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A laptop computer that weighs less than four pounds. In order to reduce weight, subnotebooks, also called "Ultrabooks" or "ultralights," often eliminate built-in CD/DVD drives. However, if optical discs are required when traveling, an external drive in the travel bag generally adds more weight than a built-in drive.

The Mini Laptop/Netbook
In the 2007 time frame, subnotebooks called "mini laptops" and "netbooks" made their debut, the latter term coined by Intel for machines that use its Atom processor. Weighing up to three pounds, mini laptops/netbooks have screens from 8 to 10" (see netbook). For features of portable computers, see laptop. See ultrathin laptop, notebook and Ultrabook.

The Trend Setter
In 1998, Sony popularized the subnotebook class with its VAIO (pronounced "vy-o") 505G at three pounds and less than an inch thick. To reduce traveling weight, floppy and CD-ROM drives were external, and a docking station was included. (Image courtesy of Sony Corporation.)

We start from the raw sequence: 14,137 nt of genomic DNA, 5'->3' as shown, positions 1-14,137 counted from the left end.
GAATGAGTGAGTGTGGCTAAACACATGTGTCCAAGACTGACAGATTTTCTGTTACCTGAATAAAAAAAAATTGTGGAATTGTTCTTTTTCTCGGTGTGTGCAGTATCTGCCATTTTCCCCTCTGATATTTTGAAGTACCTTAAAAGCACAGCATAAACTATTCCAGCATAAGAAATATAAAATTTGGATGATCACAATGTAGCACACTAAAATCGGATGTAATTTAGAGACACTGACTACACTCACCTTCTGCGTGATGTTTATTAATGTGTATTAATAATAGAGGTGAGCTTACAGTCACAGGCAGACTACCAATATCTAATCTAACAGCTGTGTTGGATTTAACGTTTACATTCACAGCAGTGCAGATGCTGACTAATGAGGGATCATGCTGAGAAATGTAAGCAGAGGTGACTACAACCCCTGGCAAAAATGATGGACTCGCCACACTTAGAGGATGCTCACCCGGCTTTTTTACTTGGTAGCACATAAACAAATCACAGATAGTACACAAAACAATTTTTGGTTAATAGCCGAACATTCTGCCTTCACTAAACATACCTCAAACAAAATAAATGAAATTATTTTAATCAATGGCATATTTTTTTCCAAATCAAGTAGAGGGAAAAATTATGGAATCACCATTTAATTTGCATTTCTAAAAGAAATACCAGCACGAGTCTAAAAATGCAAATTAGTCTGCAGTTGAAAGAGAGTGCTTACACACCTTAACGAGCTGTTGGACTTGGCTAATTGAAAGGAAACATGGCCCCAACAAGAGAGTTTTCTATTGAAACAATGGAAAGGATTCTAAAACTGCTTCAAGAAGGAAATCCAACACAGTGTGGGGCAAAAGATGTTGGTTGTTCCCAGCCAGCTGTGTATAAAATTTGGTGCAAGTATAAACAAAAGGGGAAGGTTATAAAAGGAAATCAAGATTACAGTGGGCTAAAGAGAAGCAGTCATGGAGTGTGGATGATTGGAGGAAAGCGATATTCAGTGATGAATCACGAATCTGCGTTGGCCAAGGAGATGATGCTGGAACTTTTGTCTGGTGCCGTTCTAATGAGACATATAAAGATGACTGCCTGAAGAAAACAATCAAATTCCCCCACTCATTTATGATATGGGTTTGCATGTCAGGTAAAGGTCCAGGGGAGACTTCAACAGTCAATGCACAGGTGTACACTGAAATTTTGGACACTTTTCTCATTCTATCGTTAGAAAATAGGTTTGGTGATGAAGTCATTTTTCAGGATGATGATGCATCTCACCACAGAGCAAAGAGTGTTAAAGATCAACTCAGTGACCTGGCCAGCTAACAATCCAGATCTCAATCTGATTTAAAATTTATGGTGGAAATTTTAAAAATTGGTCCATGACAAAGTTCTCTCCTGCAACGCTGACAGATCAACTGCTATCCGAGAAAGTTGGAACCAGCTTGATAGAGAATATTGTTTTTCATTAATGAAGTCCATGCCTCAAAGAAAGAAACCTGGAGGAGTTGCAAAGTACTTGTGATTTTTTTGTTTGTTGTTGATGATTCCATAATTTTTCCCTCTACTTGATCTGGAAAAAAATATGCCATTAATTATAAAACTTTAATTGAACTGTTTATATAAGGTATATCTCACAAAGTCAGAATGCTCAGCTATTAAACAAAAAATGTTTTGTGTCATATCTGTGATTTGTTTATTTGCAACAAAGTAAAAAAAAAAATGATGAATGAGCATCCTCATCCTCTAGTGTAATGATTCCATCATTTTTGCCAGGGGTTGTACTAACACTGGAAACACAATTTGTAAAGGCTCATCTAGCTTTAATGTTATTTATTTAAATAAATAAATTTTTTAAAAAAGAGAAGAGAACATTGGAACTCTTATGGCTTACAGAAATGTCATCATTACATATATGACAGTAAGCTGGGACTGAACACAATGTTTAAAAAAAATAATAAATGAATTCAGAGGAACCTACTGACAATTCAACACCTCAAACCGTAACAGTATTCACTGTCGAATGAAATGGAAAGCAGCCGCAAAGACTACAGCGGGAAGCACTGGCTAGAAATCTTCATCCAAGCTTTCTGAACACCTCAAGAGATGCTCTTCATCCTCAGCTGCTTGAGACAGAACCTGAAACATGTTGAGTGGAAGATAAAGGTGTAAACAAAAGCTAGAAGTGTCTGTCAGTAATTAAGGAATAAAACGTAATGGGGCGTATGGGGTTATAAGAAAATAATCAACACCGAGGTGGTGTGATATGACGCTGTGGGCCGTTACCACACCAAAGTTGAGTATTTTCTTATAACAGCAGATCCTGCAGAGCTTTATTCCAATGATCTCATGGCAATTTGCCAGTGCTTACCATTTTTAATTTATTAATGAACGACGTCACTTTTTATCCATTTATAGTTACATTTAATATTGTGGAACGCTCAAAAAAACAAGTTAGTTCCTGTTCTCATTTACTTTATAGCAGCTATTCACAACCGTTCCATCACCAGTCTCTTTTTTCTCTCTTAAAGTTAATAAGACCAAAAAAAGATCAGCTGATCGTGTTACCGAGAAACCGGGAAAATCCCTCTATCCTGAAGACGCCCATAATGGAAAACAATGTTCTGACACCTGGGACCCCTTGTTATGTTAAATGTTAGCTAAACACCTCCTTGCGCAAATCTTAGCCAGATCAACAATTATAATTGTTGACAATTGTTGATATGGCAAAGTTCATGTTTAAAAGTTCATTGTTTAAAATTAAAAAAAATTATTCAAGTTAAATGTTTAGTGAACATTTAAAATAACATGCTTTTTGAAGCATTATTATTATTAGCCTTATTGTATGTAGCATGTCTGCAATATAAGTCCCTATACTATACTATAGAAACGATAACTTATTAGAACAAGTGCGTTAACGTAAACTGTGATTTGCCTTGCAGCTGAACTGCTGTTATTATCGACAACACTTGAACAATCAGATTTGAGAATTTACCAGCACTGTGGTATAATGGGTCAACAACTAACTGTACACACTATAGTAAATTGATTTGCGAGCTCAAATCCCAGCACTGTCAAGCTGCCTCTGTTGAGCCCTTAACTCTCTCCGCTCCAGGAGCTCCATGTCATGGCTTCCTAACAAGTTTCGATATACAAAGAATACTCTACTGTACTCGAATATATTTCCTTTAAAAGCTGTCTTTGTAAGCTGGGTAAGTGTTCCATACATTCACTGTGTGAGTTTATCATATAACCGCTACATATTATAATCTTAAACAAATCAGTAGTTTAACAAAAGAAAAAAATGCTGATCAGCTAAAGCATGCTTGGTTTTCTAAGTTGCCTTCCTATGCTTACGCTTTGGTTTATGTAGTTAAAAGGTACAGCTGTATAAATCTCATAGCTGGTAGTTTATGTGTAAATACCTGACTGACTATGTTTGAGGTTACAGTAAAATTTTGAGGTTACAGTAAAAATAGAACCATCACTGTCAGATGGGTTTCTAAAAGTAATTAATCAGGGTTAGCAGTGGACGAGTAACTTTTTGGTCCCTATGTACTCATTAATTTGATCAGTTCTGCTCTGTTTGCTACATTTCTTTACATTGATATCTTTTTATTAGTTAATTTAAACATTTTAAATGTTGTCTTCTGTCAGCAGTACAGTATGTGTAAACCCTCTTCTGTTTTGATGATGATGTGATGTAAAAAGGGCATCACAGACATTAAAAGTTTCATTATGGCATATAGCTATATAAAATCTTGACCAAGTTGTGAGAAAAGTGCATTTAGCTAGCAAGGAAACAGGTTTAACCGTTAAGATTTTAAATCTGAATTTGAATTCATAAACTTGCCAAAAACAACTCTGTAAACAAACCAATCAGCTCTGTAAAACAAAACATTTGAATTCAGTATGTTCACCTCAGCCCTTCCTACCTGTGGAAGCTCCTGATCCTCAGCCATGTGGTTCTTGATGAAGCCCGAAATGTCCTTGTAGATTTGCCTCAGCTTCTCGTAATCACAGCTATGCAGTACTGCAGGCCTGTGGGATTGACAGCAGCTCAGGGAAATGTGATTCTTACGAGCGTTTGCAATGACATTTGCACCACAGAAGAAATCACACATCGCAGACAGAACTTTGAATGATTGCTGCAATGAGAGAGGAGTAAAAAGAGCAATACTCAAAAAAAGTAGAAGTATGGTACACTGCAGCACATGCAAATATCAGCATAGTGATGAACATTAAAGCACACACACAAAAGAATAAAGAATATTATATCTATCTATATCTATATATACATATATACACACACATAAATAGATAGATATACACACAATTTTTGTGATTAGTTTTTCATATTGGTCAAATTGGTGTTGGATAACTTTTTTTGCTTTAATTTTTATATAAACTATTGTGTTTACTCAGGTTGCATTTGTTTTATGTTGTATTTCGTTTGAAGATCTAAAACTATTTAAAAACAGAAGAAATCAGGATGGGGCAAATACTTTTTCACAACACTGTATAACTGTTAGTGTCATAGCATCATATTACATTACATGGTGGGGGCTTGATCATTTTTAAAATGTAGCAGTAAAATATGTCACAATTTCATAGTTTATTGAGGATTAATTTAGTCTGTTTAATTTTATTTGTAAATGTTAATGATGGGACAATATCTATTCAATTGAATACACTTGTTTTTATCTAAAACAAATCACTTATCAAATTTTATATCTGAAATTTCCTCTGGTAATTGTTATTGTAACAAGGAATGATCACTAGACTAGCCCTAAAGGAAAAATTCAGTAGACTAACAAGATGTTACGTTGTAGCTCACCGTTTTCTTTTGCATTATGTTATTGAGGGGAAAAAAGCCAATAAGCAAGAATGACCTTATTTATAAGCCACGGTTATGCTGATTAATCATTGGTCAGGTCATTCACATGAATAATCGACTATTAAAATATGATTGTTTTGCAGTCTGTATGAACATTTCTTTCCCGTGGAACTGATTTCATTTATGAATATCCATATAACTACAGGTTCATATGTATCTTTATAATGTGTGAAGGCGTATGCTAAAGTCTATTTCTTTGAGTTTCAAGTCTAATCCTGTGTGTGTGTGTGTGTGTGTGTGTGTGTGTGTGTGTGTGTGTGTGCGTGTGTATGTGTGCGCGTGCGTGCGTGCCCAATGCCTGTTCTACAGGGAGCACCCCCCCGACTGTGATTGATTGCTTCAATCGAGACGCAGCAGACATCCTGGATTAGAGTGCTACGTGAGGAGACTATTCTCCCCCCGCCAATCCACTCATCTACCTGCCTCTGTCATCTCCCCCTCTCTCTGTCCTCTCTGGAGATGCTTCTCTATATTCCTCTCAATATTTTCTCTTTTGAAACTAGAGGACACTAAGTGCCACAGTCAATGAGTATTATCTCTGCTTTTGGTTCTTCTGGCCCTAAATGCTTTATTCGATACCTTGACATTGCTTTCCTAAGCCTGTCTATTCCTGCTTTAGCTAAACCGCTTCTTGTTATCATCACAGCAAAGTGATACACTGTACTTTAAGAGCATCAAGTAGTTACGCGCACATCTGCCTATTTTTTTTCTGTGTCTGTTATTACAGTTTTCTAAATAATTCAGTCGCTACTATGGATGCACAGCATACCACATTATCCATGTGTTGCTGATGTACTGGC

Laptop and Netbook
The Acer netbook on the right sports an 8.9" screen compared to 15" on its big brother to the left. Netbooks sacrifice keyboard and screen size for portability.
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References in periodicals archive ?
Where once customers paid a premium for ultralight laptops, manufacturers have now shown that it's possible to build a PC that is compact, lightweight, and powerful enough for casual use, all at a price point that's but a fraction of what the cheapest notebook cost just a few years ago.<p>There will always be demand in the market for premium notebook hardware.
The Ultra Mobile PC (UMPC) fills in the gap between smartphones, pocket PCs and ultralight laptops. It features a seven inch touch-sensitive screen, 40 gigabyte hard drive, wi-fi and bluetooth.
Hardware improvements, such as wireless technologies, and the growing range of personal digital assistants and ultralight laptops have further encouraged us to use the Internet for our mobile workforce.